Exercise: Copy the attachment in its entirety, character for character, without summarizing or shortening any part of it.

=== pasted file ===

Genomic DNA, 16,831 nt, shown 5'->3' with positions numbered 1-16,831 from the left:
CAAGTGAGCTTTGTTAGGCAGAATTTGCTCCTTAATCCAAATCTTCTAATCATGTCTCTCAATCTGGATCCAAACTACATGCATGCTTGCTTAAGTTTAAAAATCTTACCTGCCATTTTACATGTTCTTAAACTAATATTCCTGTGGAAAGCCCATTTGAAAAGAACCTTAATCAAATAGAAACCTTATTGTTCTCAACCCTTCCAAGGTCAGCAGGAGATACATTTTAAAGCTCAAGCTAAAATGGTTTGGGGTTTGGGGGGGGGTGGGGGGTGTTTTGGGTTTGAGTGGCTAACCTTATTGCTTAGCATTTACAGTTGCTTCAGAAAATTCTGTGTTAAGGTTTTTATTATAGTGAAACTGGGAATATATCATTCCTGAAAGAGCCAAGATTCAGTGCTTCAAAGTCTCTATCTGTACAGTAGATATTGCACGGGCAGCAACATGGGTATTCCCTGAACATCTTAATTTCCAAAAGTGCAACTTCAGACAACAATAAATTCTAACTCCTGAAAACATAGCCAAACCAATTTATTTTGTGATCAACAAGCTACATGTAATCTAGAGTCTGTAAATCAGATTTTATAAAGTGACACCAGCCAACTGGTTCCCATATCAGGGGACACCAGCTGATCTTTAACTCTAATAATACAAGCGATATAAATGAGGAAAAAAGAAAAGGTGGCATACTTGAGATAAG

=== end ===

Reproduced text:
Genomic DNA, 16,831 nt, shown 5'->3' with positions numbered 1-16,831 from the left:
CAAGTGAGCTTTGTTAGGCAGAATTTGCTCCTTAATCCAAATCTTCTAATCATGTCTCTCAATCTGGATCCAAACTACATGCATGCTTGCTTAAGTTTAAAAATCTTACCTGCCATTTTACATGTTCTTAAACTAATATTCCTGTGGAAAGCCCATTTGAAAAGAACCTTAATCAAATAGAAACCTTATTGTTCTCAACCCTTCCAAGGTCAGCAGGAGATACATTTTAAAGCTCAAGCTAAAATGGTTTGGGGTTTGGGGGGGGGTGGGGGGTGTTTTGGGTTTGAGTGGCTAACCTTATTGCTTAGCATTTACAGTTGCTTCAGAAAATTCTGTGTTAAGGTTTTTATTATAGTGAAACTGGGAATATATCATTCCTGAAAGAGCCAAGATTCAGTGCTTCAAAGTCTCTATCTGTACAGTAGATATTGCACGGGCAGCAACATGGGTATTCCCTGAACATCTTAATTTCCAAAAGTGCAACTTCAGACAACAATAAATTCTAACTCCTGAAAACATAGCCAAACCAATTTATTTTGTGATCAACAAGCTACATGTAATCTAGAGTCTGTAAATCAGATTTTATAAAGTGACACCAGCCAACTGGTTCCCATATCAGGGGACACCAGCTGATCTTTAACTCTAATAATACAAGCGATATAAATGAGGAAAAAAGAAAAGGTGGCATACTTGAGATAAG